The thing was running just beyond the torchlight, its claw scratching on the smooth tunnel surface, Rowen following in tow. The tunnels were many, winding and turning until Rowen was dizzy and lost. After an hours chase continually downward, the creature was gone, leaving Rowen in the midst of the extravagant maze of small circular tunnels. She sat down, panting, and leaned back… only there was no back. With a yelp, Rowen fell backwards into the absence of wall behind her into a straight plummet. The plunge suddenly turned into a completely smooth tunnel at a 60-degree angle downward, rocketing Rowen as she slid farther and farther down underground. The rocks around her changed type and color in her torchlight as she fell into places and earth that had never before seen light. She landed with cry on hard stone below. The combination of the time she had followed the creature, plus this recent fall, Rowen was farther down underground than perhaps even the halls of the Seerganash. These tunnels were not crafted by any creature known to Middle Earth. Cavern into which Rowen had fall was enormous… and filled with hundreds of glowing eyes. Some glowed gold, some red, some blue. One pair of brilliantly violet eyes walked toward Rowen. Her guttering torch sputtered and went out. Panicking, Rowen felt along the floor; fortunately, her hand hit a large basin of something that smelled like oil. She placed her gold-banded hand into the oil, and it suddenly exploded in a shower of light. Fire blazed, filling the hall with luminosity. The light fell over the violet-eyed creature alone; the rest had somehow vanished into tunnels. It was an odd and beautiful creature, resembling a sphinx perhaps. A woman-like face peered out of dark purple short hair, only the nose and bottom half of the face jutted out like a cat’s. The eyes were completely a dark violet (their light shut off in the brightness) with no white or pupil. And they were lined it seemed, with heavy black that encircled the narrow squinting eyes and stretched out at the corners. No human ears could be seen, only two black-furred cat ears that stretched out of the hair. The body was lithe and graceful, starting with a long, thin neck that was stacked all the way up with gold bands, and the rest was smoothly furred in dark-tan with gold bands around its wrists that ended in paws. The bottom half of the body was purely cat.
The creature blinked and squinted with eyes that had not seen light in a long time, while still crawling towards Rowen. It sniffed Rowen’s gold bands intently, then gazed into Rowen’s eyes piercingly. Pushing down her fear, Rowen spoke to the creature, hoping it could understand common tongue.
“Who are you?”
The creature backed up and sat on its hunches, its gold-banded tail twitching back and forth. It seemed to be searching in its mind to understand, and soon began to speak very slowly.
“We are Natarinturnan,” The sphinx spoke in an incredibly beautiful, deep, sonorous voice that filled the chamber like a song, and it reverberated on the stone and echoed so that it almost seemed like the sound came from the walls rather than the creature. Despite the pieced together common tongue it spoke, the creature sounded extremely intelligent as the words rolled of its violet lips. Now more of the creatures crept into the cavern. The vast majority of them were of the same appearance only with black eyes that glowed gold, dark red lips, jet-black shoulder-length cut hair, and bronze tanned fur. All of them wore the stacks of thin gold bands up their necks and thick bands around their wrists. Here and there were those with red hair, eyes that glowed red in the dark, bright red lips, and red lined eyes. The same went for those few in blue. The only one purple was the one speaking to Rowen, and she was the leader. One look at their sharp claws told Rowen the scratching heard must have been them carving through the stone to make tunnels. The violet sphinx began to speak again.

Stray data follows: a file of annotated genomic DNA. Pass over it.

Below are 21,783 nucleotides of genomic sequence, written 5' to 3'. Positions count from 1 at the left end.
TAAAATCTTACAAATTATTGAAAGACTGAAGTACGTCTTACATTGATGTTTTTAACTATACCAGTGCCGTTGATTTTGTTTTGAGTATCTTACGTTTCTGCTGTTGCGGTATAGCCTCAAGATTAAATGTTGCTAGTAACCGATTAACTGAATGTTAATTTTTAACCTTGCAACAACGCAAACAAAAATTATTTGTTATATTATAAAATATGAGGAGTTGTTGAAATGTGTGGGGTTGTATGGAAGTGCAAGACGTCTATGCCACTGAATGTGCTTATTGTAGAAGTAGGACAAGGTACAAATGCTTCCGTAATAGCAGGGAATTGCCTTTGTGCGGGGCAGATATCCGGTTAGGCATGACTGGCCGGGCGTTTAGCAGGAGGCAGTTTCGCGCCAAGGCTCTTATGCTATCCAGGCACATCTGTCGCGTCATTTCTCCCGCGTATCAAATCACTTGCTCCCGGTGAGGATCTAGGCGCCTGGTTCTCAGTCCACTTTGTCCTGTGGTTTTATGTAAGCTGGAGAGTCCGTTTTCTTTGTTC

“My name too long for speak in common tongue. You may call me Nintura. We have lived here many ages of elf and dragon. We bore these tunnels, we walk the molten fires of long dormant mountain, we channel water of rivers that elf never see. Underground be ours.” As she spoke, she indicated the regular, the red, and the blue Natarinturnan as being associated with either stone, fire, or water. “We were those without name, until great elf delve here many age ago. He name us the Natarinturnan, night sphinx of mountains. We were glad, for he left us in peace, avoiding our depths while his kind build big hall. Now smaller elves, not so great, build deeper and deeper. Try to find us scratching our tunnels. We steal one elf who broke into tunnel, say he must tell others to stop working, but he refuse and kill my sister. He now lies over there.” She pointed to a corner of jutting rock, upon which were old bones of an elf. Nintura’s blank violet eyes looked sad at the mention of the death of her sister. “We do not like to involve ourselves with these elves, but now we must learn of them for fear of domination. We hear them speak, always they talk of dragons. Dragon, ai! We do not like them. They barge through, disturb our waterways and make surge our rivers of magma. Big fire they singe us, take our stores of gold! That is why we be now so deep underground. But the cruel elves bring the dragon fire further and further down!” Nikole narrowed her eyes at Rowen. “You wear dragon gold, craft by dragon. You make fire with hands, have fire in eyes. Why come you to these hills?”
Rowen knew she would be there a long time, the ever-watchful eyes of the Natarinturnan surrounding her. So she took a deep breath and told her story while the Natarinturnan listened intently, their tails flicking this way and that.
Chapter 1: https://www.theonering.com/docs/9127.html
Chapter 2: https://www.theonering.com/docs/9141.html
Chapter 3: https://www.theonering.com/docs/9184.html
Chapter 4: https://www.theonering.com/docs/9263.html
Chapter 5: https://www.theonering.com/docs/9297.html
Chapter 6: https://www.theonering.com/docs/9307.html
Chapter 7: https://www.theonering.com/docs/9356.html
Chapter 8: https://www.theonering.com/docs/9422.html
Chapter 9: https://www.theonering.com/docs/9472.html
Chapter 10: https://www.theonering.com/docs/9530.html
Chapter 11: https://www.theonering.com/docs/9566.html
Chapter 12: https://www.theonering.com/docs/9603.html
Chapter 13: https://www.theonering.com/docs/9616.html
Chapter 14: https://www.theonering.com/docs/9629.html
Chapter 15: https://www.theonering.com/docs/9658.html
Chapter 16: https://www.theonering.com/docs/9678.html
Chapter 17: https://www.theonering.com/docs/9772.html
Chapter 18: https://www.theonering.com/docs/9847.html
Chapter 19: https://www.theonering.com/docs/9949.html
Chapter 20: https://www.theonering.com/docs/10087.html